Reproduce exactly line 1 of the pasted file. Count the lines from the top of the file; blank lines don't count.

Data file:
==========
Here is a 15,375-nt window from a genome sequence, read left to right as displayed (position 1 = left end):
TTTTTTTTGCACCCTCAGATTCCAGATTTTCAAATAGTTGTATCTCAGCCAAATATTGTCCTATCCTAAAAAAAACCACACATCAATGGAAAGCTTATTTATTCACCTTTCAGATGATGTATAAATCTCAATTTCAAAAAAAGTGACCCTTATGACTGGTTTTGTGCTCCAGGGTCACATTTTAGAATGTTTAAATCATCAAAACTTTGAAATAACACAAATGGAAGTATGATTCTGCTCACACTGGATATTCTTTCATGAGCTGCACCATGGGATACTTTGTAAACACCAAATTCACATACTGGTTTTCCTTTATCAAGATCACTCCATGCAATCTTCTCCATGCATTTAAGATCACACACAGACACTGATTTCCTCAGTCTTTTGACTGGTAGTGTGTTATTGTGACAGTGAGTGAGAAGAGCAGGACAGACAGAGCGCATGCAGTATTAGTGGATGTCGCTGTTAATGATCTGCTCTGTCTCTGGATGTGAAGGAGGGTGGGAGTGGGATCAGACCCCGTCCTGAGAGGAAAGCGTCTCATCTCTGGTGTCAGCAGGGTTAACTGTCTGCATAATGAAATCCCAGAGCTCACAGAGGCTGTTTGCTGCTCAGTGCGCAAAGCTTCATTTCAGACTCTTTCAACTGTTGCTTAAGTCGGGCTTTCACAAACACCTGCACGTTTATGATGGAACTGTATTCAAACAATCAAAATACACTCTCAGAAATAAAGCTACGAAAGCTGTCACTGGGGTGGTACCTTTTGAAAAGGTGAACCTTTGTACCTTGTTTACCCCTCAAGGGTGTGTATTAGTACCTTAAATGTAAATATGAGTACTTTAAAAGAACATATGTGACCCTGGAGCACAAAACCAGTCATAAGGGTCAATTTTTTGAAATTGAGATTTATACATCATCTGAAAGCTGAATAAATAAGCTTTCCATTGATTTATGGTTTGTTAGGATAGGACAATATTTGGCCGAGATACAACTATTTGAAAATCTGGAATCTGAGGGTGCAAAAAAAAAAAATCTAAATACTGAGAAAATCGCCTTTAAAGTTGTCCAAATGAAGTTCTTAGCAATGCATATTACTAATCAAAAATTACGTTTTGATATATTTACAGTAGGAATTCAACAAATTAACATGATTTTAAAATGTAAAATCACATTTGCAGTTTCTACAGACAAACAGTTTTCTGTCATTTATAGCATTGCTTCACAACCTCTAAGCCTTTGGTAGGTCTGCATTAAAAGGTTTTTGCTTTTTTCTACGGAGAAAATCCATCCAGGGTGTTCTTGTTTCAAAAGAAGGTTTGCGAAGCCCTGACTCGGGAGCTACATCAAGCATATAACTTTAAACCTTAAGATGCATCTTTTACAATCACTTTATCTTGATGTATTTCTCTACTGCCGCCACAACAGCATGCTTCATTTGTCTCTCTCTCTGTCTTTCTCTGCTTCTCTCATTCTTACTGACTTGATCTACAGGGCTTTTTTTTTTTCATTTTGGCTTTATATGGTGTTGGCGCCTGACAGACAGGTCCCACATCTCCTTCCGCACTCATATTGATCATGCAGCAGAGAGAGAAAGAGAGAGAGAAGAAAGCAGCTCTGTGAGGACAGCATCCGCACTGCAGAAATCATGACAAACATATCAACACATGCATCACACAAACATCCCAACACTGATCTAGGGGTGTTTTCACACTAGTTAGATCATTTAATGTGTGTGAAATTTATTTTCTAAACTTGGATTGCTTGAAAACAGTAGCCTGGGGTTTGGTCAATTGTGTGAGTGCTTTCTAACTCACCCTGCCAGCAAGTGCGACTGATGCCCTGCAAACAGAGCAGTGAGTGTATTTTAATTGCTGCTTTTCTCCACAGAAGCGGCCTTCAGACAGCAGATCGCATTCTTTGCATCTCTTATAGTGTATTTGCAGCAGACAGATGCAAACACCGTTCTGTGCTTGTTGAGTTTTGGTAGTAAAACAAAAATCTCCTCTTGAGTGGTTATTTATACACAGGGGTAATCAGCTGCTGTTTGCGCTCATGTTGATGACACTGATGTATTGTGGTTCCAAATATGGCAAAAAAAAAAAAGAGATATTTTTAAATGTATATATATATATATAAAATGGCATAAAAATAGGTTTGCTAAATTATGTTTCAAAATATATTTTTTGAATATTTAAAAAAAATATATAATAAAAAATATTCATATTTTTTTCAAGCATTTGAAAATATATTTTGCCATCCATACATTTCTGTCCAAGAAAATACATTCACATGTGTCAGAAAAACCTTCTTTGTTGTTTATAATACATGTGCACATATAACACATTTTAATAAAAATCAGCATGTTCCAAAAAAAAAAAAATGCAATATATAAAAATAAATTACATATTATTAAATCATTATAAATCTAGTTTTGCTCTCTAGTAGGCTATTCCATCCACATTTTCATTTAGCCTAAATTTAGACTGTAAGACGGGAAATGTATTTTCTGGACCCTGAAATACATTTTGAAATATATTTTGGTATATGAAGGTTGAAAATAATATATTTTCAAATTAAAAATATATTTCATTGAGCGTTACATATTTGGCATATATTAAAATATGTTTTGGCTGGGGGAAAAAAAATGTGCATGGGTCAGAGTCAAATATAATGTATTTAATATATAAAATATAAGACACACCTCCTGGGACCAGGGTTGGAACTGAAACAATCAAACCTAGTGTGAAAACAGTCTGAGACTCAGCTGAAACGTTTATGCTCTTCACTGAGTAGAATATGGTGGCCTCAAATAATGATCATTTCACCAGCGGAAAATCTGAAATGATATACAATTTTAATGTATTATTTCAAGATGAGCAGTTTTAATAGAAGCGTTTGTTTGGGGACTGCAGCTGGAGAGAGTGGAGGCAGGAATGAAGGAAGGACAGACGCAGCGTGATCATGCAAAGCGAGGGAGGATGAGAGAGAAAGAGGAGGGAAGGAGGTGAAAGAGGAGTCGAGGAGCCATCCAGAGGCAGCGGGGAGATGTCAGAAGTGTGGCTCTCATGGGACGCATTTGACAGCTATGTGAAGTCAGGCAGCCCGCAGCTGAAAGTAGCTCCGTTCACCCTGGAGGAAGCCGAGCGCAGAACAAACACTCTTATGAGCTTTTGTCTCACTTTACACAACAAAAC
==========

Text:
Here is a 15,375-nt window from a genome sequence, read left to right as displayed (position 1 = left end):